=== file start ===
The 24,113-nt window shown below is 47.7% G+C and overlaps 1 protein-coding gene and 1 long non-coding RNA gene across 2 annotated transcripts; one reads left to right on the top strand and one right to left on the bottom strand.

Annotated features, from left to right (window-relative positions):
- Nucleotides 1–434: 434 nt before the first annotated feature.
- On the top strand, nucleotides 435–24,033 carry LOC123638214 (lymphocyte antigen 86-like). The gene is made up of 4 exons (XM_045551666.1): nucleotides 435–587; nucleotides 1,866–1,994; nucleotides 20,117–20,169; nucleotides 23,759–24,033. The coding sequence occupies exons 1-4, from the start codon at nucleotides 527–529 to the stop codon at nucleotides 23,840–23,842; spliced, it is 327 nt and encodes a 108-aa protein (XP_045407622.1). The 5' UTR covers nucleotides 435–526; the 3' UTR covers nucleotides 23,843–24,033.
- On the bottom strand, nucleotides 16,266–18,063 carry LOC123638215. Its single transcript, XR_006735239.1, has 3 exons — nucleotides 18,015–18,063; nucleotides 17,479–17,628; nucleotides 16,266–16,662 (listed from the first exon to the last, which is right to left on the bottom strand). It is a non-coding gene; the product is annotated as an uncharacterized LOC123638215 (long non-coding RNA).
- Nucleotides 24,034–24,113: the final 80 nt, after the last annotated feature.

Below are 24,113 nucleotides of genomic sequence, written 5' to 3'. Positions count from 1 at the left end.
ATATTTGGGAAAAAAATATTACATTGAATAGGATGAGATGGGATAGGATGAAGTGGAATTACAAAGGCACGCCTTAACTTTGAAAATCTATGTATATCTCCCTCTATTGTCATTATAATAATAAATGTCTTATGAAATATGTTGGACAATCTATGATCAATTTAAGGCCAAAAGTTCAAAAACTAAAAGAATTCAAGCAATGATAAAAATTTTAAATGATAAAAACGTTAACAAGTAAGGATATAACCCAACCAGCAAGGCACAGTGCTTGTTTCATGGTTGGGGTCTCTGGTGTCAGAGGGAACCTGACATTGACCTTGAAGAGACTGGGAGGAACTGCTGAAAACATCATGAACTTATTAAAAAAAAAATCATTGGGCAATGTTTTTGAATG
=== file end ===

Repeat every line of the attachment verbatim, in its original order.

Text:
The 24,113-nt window shown below is 47.7% G+C and overlaps 1 protein-coding gene and 1 long non-coding RNA gene across 2 annotated transcripts; one reads left to right on the top strand and one right to left on the bottom strand.

Annotated features, from left to right (window-relative positions):
- Nucleotides 1–434: 434 nt before the first annotated feature.
- On the top strand, nucleotides 435–24,033 carry LOC123638214 (lymphocyte antigen 86-like). The gene is made up of 4 exons (XM_045551666.1): nucleotides 435–587; nucleotides 1,866–1,994; nucleotides 20,117–20,169; nucleotides 23,759–24,033. The coding sequence occupies exons 1-4, from the start codon at nucleotides 527–529 to the stop codon at nucleotides 23,840–23,842; spliced, it is 327 nt and encodes a 108-aa protein (XP_045407622.1). The 5' UTR covers nucleotides 435–526; the 3' UTR covers nucleotides 23,843–24,033.
- On the bottom strand, nucleotides 16,266–18,063 carry LOC123638215. Its single transcript, XR_006735239.1, has 3 exons — nucleotides 18,015–18,063; nucleotides 17,479–17,628; nucleotides 16,266–16,662 (listed from the first exon to the last, which is right to left on the bottom strand). It is a non-coding gene; the product is annotated as an uncharacterized LOC123638215 (long non-coding RNA).
- Nucleotides 24,034–24,113: the final 80 nt, after the last annotated feature.

Below are 24,113 nucleotides of genomic sequence, written 5' to 3'. Positions count from 1 at the left end.
ATATTTGGGAAAAAAATATTACATTGAATAGGATGAGATGGGATAGGATGAAGTGGAATTACAAAGGCACGCCTTAACTTTGAAAATCTATGTATATCTCCCTCTATTGTCATTATAATAATAAATGTCTTATGAAATATGTTGGACAATCTATGATCAATTTAAGGCCAAAAGTTCAAAAACTAAAAGAATTCAAGCAATGATAAAAATTTTAAATGATAAAAACGTTAACAAGTAAGGATATAACCCAACCAGCAAGGCACAGTGCTTGTTTCATGGTTGGGGTCTCTGGTGTCAGAGGGAACCTGACATTGACCTTGAAGAGACTGGGAGGAACTGCTGAAAACATCATGAACTTATTAAAAAAAAAATCATTGGGCAATGTTTTTGAATG